My teenager is a graffiti artist. I’m ok with that



My 17-year-old son spray paints walls and leaves his tag on buildings, and that’s ok with me.

He sometimes goes out at night to paint in public places, or leave his hand-drawn stickers on street signs, and although I struggle with it, ultimately I support him.

Am I blind to his behavior because I’m his mum? Or do I stand beside him in his implicit protest? Definitely the latter.

Street art is a fraught and divisive issue, and one that troubles the nation’s powerbrokers. Fans travel to Melbourne’s laneways, for example, to see some of the world’s best street art. Companies have been set up to offer tours to visitors and school kids.

He makes considered and thoughtful art of which he is proud. And I am proud of that.

Yet graffiti removal is a growing industry. Police will arrest you for your work, while that same work is used by the city council to attract tourists. If constructing a coherent response is confusing for lawmakers, imagine the quandary my son’s hobby puts me in.

Vandalism and art?

My son is a passionate artist who is invested in the street art culture, sees a future in that world and identifies strongly with it. He is not a disaffected youth angrily spraying his discontent across private property. He makes considered and thoughtful art of which he is proud. And I am proud of that.

Yet many people see any form of unsanctioned urban art as vandalism. They argue that it’s an eyesore that should not be forced upon them.

Fair enough, but what about the ugly, sexualised, often mysognist advertising that fills our urban spaces? The huge, leering billboards that exhort men to get it up and go for longer, the fast food being pushed at our kids, or women reduced to just so many body parts – thrusting breasts, pouting lips or spread legs selling everything from men’s shoes to alcohol?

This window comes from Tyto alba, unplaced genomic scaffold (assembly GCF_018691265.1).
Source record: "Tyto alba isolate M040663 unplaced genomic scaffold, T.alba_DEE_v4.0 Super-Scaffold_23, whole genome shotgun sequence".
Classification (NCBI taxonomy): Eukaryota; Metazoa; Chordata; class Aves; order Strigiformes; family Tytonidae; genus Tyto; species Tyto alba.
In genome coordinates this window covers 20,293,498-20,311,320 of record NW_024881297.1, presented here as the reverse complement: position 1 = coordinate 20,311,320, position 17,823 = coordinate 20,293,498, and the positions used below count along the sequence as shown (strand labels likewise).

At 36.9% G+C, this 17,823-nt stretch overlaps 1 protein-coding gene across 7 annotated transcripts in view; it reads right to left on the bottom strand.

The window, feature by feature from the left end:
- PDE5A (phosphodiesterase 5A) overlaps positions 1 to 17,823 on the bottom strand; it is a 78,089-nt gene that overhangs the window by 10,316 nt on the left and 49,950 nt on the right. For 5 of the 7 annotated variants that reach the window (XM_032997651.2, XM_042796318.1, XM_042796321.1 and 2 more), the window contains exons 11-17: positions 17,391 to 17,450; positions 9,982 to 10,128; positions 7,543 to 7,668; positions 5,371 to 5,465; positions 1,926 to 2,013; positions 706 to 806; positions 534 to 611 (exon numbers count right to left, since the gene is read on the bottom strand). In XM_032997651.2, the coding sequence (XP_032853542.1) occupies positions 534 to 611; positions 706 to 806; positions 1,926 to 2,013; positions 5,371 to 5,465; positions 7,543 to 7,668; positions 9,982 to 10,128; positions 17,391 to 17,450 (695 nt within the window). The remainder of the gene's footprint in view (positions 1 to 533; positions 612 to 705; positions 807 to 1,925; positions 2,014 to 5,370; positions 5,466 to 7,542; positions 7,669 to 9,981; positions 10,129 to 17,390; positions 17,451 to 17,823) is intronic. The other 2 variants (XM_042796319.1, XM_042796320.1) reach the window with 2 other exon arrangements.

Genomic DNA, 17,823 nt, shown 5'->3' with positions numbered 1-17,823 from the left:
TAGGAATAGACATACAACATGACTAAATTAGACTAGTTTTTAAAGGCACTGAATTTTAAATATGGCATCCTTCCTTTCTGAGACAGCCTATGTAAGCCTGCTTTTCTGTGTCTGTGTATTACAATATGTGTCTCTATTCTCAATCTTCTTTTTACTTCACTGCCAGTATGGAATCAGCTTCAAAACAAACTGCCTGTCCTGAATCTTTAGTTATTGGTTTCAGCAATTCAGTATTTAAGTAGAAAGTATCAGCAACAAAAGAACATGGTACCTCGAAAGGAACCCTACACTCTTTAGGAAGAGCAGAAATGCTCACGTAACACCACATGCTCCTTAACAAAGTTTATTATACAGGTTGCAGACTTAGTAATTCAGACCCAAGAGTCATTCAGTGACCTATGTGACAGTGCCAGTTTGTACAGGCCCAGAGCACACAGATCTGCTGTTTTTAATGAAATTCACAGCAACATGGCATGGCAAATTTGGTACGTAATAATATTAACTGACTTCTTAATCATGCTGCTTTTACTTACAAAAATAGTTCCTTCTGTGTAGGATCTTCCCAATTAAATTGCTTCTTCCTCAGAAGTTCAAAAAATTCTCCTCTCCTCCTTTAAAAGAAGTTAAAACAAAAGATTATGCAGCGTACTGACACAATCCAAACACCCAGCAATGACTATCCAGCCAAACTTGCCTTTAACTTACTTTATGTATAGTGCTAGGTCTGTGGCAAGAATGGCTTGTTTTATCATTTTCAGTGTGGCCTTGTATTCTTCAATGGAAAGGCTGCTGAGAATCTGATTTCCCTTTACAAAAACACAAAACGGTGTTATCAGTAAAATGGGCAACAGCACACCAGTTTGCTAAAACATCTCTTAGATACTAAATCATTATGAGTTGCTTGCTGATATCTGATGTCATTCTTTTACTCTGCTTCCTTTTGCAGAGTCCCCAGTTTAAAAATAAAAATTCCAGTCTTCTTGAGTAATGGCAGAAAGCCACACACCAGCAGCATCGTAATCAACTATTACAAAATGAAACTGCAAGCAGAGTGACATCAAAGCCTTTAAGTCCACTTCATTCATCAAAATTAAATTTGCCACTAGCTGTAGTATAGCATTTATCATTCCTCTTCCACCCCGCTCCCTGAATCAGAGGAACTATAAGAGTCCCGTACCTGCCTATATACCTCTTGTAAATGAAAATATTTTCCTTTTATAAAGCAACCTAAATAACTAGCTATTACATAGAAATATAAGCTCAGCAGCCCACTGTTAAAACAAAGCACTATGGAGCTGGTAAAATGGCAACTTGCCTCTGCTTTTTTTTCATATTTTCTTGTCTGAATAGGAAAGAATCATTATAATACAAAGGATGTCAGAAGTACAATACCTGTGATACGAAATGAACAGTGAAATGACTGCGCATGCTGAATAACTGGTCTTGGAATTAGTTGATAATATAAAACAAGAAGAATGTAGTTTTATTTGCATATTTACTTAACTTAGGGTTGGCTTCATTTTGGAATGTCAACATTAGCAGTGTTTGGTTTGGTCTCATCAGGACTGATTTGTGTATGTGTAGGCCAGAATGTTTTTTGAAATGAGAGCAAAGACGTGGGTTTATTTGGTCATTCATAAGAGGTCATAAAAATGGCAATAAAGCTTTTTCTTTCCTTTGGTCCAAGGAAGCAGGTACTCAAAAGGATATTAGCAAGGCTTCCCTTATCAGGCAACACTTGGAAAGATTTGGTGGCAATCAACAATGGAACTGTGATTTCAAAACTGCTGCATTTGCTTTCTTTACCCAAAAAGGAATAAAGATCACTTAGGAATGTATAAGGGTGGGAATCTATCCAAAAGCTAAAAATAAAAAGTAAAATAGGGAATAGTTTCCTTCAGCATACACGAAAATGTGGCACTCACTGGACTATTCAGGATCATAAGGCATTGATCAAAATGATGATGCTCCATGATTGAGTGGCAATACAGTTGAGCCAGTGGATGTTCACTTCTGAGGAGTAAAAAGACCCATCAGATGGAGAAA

I’d much rather see street art than any of this visual pollution.


Gallery assistants adjust ‘Love is in the Air’ by British graffiti artist Banksy. Photo: Getty

Words from the master of the form

In his book Cut it Out, famed street artist Banksy writes of advertising:

“They leer at you from tall buildings and make you feel small. They make flippant comments from buses that imply you’re not sexy enough and that all the fun is happening somewhere else … They are The Advertisers and they are laughing at you.

“Any advert in a public space that gives you no choice whether you see it or not is yours. It’s yours to take, re-arrange and re-use. You can do whatever you like with it. Asking for permission is like asking to keep a rock someone just threw at your head.”

Street art makes some people very angry. But I wonder if that is not the point of art? To provoke a response?

When the French Impressionists first began creating work they were barred from taking part in mainstream art events. Their work was derided and ignored. Back when Banksy was just another tagger he snuck his work into the Tate Modern Gallery in London. When it was discovered the canvas was dumped in the lost property department. Today a Banksy original can sell for hundreds of thousands of dollars and the artist’s personal worth has been estimated at about $22m. Not that this brings Banksy much joy.

“Commercial success is a mark of failure for a graffiti artist,” he said in a recent interview.

A finely drawn line

The line between valuable art and scribble is a changeable thing. Mostly we wait for an authoritative voice to tell us what has value and what should be ignored.

My son dislikes the glamourisation of street art, and the attempts to own and control the culture by authorities who will cash in on one hand – offering local street art up as a tourist attraction – and control on the other – pursuing and prosecuting street artists.

Good street art he tells me, is about subversiveness, about challenging the status quo and forcing people to question mainstream ideas. It should be raw, edgy and push boundaries.

The issue many will raise at this point is where street art appears – in places the artists do not have permission to paint. This points to the clear negatives: graffiti removal costs about $200m a year in Australia and in 2011 an 18-year-old youth died after being hit by a train while tagging in a Sydney railway underpass. State police forces assemble graffiti task forces to combat the problem and compile a database of regular tags. It’s a dangerous passion.

But I wonder if he would be in more danger if he were sitting at home, digesting a homogenised diet of bland television consumerism, updating his Facebook status with inanities, and only using his brain to track down the bad guys on the latest video game?

Where side of this debate do you fall on? Lock them up or let them loose? Leave you thoughts in the comments field below.

Grace Sanderson is a pseudonym used by the author to protect the identity of her son.

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